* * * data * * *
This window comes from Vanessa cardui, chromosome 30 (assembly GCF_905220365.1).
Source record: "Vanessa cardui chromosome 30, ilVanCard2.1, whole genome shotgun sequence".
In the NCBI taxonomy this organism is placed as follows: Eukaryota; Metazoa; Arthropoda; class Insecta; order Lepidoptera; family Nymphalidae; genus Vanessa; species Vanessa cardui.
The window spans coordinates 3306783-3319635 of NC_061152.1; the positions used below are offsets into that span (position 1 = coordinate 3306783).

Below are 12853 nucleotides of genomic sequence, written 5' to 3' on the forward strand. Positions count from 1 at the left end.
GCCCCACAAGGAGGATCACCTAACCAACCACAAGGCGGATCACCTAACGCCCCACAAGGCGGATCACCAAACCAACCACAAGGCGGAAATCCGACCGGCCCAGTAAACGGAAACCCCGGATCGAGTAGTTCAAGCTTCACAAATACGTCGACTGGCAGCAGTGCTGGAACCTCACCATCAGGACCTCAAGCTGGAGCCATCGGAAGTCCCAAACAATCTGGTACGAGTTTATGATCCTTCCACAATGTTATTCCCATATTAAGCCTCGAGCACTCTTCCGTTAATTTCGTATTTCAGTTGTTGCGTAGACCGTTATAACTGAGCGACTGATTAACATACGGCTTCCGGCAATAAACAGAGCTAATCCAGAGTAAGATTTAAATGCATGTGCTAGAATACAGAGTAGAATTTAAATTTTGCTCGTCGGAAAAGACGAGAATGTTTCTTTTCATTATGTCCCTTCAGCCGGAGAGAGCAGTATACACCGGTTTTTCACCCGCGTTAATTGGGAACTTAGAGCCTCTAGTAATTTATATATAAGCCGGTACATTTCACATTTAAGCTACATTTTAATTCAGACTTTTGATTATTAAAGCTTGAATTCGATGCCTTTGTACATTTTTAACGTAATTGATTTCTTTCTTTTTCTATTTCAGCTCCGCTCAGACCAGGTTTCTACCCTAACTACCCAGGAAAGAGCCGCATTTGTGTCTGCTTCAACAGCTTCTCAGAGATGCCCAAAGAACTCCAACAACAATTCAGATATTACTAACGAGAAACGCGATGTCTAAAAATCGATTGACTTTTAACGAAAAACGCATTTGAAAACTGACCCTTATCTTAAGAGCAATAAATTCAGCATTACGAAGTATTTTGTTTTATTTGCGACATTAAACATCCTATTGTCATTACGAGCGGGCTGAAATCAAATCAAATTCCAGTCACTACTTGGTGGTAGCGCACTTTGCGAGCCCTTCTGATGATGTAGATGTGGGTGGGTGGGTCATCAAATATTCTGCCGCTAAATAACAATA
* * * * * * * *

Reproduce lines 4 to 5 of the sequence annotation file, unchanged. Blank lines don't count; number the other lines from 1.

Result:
The window spans coordinates 3306783-3319635 of NC_061152.1; the positions used below are offsets into that span (position 1 = coordinate 3306783).

Below are 12853 nucleotides of genomic sequence, written 5' to 3' on the forward strand. Positions count from 1 at the left end.